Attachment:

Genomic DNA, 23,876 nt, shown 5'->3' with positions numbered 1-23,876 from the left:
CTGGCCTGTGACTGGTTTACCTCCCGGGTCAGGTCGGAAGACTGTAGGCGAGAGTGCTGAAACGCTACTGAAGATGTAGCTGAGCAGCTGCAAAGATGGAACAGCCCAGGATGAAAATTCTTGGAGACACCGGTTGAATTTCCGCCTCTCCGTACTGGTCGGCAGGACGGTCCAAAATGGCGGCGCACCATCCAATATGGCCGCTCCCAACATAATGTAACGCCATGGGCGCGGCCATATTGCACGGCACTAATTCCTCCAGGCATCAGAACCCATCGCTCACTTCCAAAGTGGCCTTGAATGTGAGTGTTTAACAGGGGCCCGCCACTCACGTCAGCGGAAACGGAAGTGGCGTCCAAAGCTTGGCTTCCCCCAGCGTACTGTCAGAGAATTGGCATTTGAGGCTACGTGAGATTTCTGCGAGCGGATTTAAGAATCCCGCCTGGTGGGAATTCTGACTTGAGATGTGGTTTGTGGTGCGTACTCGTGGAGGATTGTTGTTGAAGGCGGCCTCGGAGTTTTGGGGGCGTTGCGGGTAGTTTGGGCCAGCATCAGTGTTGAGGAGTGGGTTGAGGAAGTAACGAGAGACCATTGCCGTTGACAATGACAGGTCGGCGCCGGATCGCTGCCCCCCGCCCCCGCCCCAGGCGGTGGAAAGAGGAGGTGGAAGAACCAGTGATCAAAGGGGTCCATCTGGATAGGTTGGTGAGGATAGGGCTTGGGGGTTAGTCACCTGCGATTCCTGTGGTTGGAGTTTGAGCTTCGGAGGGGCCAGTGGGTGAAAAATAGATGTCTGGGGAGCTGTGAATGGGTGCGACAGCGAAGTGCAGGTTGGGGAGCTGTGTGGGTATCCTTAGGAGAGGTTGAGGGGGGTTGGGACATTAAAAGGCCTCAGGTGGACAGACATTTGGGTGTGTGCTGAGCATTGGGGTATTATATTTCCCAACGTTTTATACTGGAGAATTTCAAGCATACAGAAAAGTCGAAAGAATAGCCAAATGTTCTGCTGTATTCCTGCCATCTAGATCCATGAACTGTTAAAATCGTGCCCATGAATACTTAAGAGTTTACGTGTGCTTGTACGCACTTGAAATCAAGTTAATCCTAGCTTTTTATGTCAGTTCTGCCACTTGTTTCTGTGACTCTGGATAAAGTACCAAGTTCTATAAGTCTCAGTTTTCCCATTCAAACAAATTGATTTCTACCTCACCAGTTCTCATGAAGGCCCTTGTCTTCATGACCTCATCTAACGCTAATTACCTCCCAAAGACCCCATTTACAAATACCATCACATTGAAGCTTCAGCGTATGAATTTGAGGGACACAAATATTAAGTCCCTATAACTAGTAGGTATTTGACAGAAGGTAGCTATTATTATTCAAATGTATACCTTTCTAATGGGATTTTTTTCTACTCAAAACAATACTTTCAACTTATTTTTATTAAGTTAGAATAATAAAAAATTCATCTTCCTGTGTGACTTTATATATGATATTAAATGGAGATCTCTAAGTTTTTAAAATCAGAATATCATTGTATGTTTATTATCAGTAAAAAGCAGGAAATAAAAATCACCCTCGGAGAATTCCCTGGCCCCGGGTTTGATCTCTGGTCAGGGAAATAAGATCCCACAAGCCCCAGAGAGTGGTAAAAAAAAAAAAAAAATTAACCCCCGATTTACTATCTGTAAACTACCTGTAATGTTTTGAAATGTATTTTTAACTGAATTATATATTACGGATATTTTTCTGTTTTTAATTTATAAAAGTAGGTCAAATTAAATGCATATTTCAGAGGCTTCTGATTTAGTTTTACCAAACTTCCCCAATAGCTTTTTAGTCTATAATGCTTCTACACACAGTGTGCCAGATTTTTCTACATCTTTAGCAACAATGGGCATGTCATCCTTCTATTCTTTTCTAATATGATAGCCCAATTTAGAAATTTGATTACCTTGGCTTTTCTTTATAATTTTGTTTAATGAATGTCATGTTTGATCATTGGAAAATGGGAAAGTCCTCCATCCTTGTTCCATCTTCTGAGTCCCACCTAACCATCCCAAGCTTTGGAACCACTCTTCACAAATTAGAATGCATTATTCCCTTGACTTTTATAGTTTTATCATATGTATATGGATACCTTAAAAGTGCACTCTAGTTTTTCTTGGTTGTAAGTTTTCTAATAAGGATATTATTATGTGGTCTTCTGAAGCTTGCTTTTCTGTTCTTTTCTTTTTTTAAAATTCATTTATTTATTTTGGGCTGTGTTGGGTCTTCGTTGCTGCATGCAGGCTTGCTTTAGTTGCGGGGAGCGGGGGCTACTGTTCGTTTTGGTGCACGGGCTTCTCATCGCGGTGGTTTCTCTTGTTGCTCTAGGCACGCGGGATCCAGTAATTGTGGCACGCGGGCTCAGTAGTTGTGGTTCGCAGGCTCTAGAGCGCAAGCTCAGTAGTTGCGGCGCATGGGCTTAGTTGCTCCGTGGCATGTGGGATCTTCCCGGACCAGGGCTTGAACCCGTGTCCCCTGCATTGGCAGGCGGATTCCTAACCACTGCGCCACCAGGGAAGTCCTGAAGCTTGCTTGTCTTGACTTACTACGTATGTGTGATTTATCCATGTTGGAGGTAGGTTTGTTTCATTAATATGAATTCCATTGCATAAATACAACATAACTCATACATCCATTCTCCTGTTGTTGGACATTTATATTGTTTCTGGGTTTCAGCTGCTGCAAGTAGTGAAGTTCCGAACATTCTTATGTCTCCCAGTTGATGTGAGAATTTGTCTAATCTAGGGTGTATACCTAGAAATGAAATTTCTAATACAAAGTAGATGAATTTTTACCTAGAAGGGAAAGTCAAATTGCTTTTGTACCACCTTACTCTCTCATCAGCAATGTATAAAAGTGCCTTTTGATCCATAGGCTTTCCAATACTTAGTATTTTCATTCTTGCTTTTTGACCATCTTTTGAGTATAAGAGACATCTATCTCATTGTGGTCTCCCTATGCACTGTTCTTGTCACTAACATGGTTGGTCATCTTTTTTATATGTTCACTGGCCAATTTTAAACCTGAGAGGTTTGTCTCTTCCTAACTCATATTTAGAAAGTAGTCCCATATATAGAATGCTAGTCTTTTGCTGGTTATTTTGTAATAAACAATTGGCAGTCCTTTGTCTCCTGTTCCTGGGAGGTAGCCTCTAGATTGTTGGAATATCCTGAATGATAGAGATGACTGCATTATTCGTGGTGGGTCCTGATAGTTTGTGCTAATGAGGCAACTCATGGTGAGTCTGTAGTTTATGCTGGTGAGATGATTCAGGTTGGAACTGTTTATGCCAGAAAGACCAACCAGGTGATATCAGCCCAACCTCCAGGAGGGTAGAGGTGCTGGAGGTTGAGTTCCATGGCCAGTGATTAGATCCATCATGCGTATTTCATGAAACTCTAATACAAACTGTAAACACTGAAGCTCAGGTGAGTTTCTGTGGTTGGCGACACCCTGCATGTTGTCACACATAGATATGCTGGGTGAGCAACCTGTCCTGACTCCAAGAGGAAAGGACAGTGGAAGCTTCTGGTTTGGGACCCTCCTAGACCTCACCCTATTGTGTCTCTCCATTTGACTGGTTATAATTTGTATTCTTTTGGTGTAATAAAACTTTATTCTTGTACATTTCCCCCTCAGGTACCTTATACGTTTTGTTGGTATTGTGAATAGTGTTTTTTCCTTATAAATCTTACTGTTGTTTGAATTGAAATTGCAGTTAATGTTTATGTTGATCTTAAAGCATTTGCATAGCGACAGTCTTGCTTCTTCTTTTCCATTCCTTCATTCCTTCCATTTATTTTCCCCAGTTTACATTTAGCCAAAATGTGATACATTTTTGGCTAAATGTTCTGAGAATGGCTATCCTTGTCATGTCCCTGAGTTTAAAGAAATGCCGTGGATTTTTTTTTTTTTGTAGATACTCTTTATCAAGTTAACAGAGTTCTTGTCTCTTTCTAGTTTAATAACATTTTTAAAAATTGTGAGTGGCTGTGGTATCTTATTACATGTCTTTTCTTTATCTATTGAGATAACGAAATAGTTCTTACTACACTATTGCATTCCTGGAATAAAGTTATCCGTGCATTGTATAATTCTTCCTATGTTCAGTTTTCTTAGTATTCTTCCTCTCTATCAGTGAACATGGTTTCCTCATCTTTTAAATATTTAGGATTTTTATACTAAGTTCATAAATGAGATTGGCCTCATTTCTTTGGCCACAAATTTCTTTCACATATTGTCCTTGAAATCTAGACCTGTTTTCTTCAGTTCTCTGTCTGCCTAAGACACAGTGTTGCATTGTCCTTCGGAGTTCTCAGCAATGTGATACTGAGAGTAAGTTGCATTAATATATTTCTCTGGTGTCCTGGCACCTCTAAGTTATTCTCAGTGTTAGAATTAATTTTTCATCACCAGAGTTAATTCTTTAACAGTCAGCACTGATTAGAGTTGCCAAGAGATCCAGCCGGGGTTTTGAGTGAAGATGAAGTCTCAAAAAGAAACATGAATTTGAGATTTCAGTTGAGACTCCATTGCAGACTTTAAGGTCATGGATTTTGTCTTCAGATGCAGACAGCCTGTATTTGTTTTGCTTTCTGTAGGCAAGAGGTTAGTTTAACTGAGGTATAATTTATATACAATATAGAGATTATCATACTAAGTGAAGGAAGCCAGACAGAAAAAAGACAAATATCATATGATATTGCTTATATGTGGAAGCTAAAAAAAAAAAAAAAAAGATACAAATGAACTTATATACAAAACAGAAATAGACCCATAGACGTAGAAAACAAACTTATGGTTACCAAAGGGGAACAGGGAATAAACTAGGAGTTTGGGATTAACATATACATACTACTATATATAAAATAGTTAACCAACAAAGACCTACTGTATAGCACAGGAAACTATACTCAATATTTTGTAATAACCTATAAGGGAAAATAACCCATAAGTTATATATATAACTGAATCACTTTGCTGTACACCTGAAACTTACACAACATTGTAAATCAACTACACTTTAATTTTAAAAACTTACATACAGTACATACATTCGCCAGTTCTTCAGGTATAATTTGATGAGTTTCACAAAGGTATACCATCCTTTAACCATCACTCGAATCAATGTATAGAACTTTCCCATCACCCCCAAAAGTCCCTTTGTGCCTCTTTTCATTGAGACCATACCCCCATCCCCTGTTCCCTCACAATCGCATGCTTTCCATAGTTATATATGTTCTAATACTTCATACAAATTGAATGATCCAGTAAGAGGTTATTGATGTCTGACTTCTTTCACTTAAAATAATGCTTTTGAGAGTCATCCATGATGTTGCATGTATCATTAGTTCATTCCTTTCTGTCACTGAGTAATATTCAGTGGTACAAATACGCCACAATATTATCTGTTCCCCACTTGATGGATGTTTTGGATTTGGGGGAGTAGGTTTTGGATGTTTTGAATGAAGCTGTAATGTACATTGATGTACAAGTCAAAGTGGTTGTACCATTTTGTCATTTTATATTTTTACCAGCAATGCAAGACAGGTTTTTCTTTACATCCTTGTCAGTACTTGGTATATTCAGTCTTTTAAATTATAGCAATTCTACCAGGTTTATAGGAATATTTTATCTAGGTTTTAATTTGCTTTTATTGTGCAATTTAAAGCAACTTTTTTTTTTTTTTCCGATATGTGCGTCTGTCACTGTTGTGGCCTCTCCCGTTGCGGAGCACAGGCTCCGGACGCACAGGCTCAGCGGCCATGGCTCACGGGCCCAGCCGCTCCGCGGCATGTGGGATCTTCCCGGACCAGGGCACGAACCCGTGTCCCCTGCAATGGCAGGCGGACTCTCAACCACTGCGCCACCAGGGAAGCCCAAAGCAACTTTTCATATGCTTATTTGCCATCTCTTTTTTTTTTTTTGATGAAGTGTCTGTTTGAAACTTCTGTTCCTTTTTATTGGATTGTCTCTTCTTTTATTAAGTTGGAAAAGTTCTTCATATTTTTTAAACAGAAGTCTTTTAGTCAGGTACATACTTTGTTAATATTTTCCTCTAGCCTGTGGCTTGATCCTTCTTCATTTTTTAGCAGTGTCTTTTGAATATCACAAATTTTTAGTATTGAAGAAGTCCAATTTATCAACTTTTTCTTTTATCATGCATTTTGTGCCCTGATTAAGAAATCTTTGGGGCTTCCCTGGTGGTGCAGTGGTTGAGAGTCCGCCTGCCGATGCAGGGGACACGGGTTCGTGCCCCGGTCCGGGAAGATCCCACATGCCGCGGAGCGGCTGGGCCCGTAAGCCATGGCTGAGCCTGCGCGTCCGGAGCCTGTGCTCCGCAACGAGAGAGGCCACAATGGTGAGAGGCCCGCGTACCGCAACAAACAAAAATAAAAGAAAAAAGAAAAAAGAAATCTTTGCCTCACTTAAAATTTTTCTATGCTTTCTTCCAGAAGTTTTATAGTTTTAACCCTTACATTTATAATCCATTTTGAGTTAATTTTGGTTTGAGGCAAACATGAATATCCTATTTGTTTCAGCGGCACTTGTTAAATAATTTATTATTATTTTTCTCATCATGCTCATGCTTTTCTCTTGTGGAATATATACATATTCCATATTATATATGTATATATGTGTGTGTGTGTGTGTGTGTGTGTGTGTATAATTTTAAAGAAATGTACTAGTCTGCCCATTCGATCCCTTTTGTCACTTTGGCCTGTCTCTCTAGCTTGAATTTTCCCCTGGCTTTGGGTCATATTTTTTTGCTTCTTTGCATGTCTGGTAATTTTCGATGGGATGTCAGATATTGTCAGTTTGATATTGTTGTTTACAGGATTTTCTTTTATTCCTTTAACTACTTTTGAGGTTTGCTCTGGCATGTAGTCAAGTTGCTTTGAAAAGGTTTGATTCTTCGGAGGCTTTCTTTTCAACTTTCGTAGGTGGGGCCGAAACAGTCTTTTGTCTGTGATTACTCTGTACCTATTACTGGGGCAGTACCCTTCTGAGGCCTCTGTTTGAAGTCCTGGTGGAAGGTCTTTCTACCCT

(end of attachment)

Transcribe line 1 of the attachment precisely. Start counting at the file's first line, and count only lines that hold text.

Genomic DNA, 23,876 nt, shown 5'->3' with positions numbered 1-23,876 from the left: